- Ramona Shelburne, ESPN Senior Writer
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EL SEGUNDO, Calif. -- It's hard to remember now, after everything that has happened in the past 72 hours, that not long ago there was talk in these parts of a peaceful transition from the Phil Jackson era. Or hope of that, anyway.
Before heading home for a long summer, all the players said that hunger and focus were what this team needed after being swept out of the playoffs by the Dallas Mavericks in May.
Time and rest would heal their injuries and rekindle their chemistry. Nothing major needed to change. Only passionate fans, sports talk radio hosts and Magic Johnson would suggest otherwise.
For a long while, it seemed that Los Angeles Lakers management was comfortable regrouping and trying again with a group similar to the one that had won championships in 2009 and 2010.
Now, nothing is comfortable anymore.
Whether it's reckless or genius, the Lakers are making major changes.
There will be no second chances for this group. Forget about a peaceful transition from Jackson to new coach Mike Brown. The Lakers are swinging wildly and furiously right now. Anyone who doesn't like it can ask for a trade, too.
The moves the Lakers weren't allowed to make were just as staggering as the move they agreed to late Saturday night, trading versatile forward Lamar Odom to the Mavericks for a future first-round draft pick and an $8.9 million trade exception.
That's right, a future first-round pick and a trade exception.
"Draft picks and a trade exception? Wow. That's crazy," Lakers center Andrew Bynum said Sunday morning. "It definitely breaks our team up. It's going to be a different rotation. It's kinda crazy, I think actually."
There has been an assumption that the Odom trade was a precursor to a larger move. Say, for Orlando center Dwight Howard. But it's dangerous to assume too much these days.
"I would assume that the trade is not being made just for exercise purposes," Lakers co-captain Derek Fisher said. "But maybe I'm wrong in assuming.
"Maybe it's just something the team feels is better in the short or long term. Those are decisions that we have absolutely nothing to do with, but it doesn't mean we have to agree with them."
Lakers general manager Mitch Kupchak was in no mood to provide any clarity on his thinking to anyone other than Kobe Bryant, with whom he met for about 15 minutes after Bryant criticized the Odom trade to reporters.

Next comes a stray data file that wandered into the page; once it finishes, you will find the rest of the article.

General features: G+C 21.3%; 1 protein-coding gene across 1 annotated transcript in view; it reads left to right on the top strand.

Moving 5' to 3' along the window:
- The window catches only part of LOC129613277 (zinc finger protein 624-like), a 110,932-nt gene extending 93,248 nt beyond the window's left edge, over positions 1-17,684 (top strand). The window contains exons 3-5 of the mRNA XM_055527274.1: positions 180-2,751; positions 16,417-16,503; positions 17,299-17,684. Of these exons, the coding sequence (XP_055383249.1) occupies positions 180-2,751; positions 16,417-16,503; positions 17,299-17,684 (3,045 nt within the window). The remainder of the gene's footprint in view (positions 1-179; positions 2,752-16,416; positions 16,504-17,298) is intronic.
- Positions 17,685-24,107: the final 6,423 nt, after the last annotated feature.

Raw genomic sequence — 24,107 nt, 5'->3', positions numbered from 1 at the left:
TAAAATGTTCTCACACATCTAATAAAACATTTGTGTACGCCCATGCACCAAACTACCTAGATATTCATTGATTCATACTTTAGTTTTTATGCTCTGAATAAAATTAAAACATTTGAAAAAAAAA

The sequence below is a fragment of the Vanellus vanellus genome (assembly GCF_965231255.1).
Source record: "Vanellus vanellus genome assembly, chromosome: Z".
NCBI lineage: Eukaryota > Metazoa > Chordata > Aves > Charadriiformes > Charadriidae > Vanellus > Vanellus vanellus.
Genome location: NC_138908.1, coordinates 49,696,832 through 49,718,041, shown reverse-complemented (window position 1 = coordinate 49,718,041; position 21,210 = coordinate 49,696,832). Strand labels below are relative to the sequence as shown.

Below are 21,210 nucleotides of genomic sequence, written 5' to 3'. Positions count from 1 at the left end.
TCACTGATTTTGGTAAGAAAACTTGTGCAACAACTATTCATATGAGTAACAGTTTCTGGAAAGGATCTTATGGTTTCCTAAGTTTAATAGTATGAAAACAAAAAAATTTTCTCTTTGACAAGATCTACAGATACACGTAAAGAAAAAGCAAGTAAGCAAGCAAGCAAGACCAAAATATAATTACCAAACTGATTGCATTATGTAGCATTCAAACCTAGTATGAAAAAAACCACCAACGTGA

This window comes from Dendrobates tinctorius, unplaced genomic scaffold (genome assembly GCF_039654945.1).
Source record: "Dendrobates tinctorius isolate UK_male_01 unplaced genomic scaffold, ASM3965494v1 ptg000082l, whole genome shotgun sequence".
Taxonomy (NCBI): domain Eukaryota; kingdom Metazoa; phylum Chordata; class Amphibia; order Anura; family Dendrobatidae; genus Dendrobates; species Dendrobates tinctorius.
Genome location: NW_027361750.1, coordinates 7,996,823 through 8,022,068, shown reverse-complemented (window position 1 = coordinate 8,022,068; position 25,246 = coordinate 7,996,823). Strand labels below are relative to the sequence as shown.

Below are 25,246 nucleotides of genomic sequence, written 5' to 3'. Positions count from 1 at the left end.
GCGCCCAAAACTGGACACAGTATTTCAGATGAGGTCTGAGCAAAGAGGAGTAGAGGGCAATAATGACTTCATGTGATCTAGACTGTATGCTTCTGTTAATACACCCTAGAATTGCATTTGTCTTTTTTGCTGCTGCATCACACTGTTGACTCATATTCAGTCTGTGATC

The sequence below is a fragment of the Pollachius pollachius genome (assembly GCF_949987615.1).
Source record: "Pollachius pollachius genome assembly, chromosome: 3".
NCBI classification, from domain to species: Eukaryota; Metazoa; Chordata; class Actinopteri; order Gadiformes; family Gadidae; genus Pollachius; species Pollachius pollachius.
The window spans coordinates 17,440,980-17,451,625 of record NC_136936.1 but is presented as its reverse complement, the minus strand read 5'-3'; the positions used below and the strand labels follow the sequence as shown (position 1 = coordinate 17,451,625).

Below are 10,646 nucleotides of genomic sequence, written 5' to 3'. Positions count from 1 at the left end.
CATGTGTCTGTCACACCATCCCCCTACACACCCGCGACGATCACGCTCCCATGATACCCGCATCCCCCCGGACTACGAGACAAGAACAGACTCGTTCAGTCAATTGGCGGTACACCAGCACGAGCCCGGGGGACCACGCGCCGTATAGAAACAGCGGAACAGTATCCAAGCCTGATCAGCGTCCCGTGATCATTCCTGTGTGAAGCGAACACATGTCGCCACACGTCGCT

I caught Kupchak's eye briefly as he stood stiffly in his second-floor office, looking out at the court from behind a Plexiglas window. His arms were crossed, and his jaw was set firmly. There was no humor in the room.
When I motioned to him that he should come down and say hello, he did not smile. "No way," he mouthed from behind the window.
Although Kupchak's silence might be frustrating for players and fans wondering what has happened to a team that has been so successful the past four seasons, and why it is happening this way, he really didn't need to say anything.
His actions over the course of the past week have said everything. Whether he is acting alone or at the command of Lakers owner Jerry Buss or his son Jim Buss, the team's vice president of player personnel, is unclear. But the Lakers are clearly doing a full reboot on this team. No one outside of Bryant is beyond reproach.
"The identity of our team will have to change in terms of how we go about doing things," Bryant said glumly. "You have to search for it and find what that is."
What's not clear yet is whether the Lakers' management knows what the future will look like -- whether there is a brilliant master plan to all of this, or just wishful thinking.
The failed trade for New Orleans Hornets point guard Chris Paul suggested that there was a playbook hidden somewhere safe. So did the Odom trade. But suggestion is a fairly large leap from reality. Players and fans can only have faith that the same men who have constructed championship-caliber teams here in the past can do so again now.
Championship organizations do things like this. They change fast and furiously before anyone is comfortable with it. They almost always catch you off guard.
It's sometimes hard to watch. It is always hard to live through, especially for the players and coaches involved.
"That comes with the territory when you're a Laker," said Fisher, who has been around here long enough to know. "If you don't win, there's going to be a look into making changes.
"You respect that about teams. Teams have a job to always be as competitive as possible and try to win. It's just the way the teams handle the situation, it sometimes makes it a little bit more difficult to stomach."
Ramona Shelburne is a columnist and writer for ESPNLosAngeles.com. Follow her on Twitter.
10hMatt Walks, ESPN.com